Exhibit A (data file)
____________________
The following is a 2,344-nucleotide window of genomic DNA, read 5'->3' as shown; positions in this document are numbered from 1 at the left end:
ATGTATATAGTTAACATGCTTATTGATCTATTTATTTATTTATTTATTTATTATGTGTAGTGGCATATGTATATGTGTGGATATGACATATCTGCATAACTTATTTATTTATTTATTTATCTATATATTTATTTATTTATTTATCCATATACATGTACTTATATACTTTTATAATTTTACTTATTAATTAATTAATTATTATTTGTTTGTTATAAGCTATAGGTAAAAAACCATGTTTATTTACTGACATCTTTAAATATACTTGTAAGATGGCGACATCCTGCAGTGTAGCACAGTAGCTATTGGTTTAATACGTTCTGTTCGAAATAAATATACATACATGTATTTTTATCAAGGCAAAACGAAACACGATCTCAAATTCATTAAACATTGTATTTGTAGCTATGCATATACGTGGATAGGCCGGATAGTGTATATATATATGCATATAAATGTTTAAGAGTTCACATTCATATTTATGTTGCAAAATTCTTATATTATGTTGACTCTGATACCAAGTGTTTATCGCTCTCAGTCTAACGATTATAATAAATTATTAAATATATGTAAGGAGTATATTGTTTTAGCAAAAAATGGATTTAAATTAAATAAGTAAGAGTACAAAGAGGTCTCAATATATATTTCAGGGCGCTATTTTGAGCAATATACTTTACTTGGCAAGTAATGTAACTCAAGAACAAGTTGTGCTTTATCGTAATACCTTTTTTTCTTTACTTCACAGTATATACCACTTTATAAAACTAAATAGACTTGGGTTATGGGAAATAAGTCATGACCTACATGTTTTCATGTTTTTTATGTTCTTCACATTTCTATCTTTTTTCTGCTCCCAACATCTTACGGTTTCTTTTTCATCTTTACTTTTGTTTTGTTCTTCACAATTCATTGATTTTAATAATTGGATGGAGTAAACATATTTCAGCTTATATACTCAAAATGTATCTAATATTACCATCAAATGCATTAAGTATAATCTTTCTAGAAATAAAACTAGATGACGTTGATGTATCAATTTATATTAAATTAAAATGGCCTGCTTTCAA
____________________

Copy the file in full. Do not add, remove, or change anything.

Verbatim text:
The following is a 2,344-nucleotide window of genomic DNA, read 5'->3' as shown; positions in this document are numbered from 1 at the left end:
ATGTATATAGTTAACATGCTTATTGATCTATTTATTTATTTATTTATTTATTATGTGTAGTGGCATATGTATATGTGTGGATATGACATATCTGCATAACTTATTTATTTATTTATTTATCTATATATTTATTTATTTATTTATCCATATACATGTACTTATATACTTTTATAATTTTACTTATTAATTAATTAATTATTATTTGTTTGTTATAAGCTATAGGTAAAAAACCATGTTTATTTACTGACATCTTTAAATATACTTGTAAGATGGCGACATCCTGCAGTGTAGCACAGTAGCTATTGGTTTAATACGTTCTGTTCGAAATAAATATACATACATGTATTTTTATCAAGGCAAAACGAAACACGATCTCAAATTCATTAAACATTGTATTTGTAGCTATGCATATACGTGGATAGGCCGGATAGTGTATATATATATGCATATAAATGTTTAAGAGTTCACATTCATATTTATGTTGCAAAATTCTTATATTATGTTGACTCTGATACCAAGTGTTTATCGCTCTCAGTCTAACGATTATAATAAATTATTAAATATATGTAAGGAGTATATTGTTTTAGCAAAAAATGGATTTAAATTAAATAAGTAAGAGTACAAAGAGGTCTCAATATATATTTCAGGGCGCTATTTTGAGCAATATACTTTACTTGGCAAGTAATGTAACTCAAGAACAAGTTGTGCTTTATCGTAATACCTTTTTTTCTTTACTTCACAGTATATACCACTTTATAAAACTAAATAGACTTGGGTTATGGGAAATAAGTCATGACCTACATGTTTTCATGTTTTTTATGTTCTTCACATTTCTATCTTTTTTCTGCTCCCAACATCTTACGGTTTCTTTTTCATCTTTACTTTTGTTTTGTTCTTCACAATTCATTGATTTTAATAATTGGATGGAGTAAACATATTTCAGCTTATATACTCAAAATGTATCTAATATTACCATCAAATGCATTAAGTATAATCTTTCTAGAAATAAAACTAGATGACGTTGATGTATCAATTTATATTAAATTAAAATGGCCTGCTTTCAA